This poem by Marian Christie won third place and was published in Folio #74
Upstream in pools where the water barely flowed but for a gentle kissing
of the rocks, a tremor in the mirrored clouds – water transparent as air, sprung
from the mountain’s flank, too cold for bilharzia-bearing snails –
we found a duiker
its hide beginning to flake, its eyes glazed,
its legs stiff. We tensed too, my brothers and I,
in the cold shock of our discovery. I had not known
death before. Not this close. This unexplained.
The sun’s heat bounced off the rocks, drew out the fragrance of the grass. Death
did not belong here. Take its legs.
Our feet slipping on riverbed pebbles, we dragged the duiker through the pools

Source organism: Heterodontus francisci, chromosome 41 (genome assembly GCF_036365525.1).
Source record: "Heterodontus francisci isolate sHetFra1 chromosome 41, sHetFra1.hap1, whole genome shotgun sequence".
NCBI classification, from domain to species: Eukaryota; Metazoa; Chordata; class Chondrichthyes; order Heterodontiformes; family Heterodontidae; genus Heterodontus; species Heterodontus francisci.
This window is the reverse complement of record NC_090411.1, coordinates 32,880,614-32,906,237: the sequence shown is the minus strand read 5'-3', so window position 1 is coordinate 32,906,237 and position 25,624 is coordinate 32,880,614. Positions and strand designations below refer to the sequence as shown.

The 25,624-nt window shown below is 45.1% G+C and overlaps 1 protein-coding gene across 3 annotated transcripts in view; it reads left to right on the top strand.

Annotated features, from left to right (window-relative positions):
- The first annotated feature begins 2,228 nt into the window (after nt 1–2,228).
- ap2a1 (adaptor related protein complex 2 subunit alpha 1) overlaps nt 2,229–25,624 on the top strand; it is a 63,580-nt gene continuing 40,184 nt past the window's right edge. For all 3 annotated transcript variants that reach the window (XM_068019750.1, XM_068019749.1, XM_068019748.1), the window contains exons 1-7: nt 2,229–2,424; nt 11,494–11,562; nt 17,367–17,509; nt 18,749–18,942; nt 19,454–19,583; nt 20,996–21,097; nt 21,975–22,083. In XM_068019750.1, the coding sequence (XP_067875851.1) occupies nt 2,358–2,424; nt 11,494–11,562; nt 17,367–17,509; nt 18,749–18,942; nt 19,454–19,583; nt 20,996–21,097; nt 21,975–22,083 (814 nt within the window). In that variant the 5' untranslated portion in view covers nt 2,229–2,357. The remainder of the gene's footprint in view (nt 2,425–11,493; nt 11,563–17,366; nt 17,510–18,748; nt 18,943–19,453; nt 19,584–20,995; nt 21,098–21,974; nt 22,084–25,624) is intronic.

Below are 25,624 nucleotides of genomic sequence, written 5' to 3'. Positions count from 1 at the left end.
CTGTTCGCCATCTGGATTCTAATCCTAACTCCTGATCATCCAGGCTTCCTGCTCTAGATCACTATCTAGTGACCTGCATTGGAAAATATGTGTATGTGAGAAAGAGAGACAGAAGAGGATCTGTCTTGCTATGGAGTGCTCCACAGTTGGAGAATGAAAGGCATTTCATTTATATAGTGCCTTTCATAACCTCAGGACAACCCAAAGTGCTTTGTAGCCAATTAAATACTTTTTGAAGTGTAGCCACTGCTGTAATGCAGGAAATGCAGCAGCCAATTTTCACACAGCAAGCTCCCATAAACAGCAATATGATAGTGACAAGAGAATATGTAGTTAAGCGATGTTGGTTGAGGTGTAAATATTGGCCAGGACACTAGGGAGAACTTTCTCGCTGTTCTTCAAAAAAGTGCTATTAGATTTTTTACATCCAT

to where the stream began to quicken, to leap over hidden rocks,
swirl in eddies against the banks. Near the precipice
the river’s tug became too strong and we released the carcass to the current.
It floated haphazardly, tiny hooves bumping alternately
against the wavelets and the sky. We ran along the bank
to where the river abandoned all containment and hurled
down a vastness of rock. The duiker disappeared
in that foaming plunge towards the mist-green Honde valley. Above us,
white-necked ravens rode rollercoasters of air.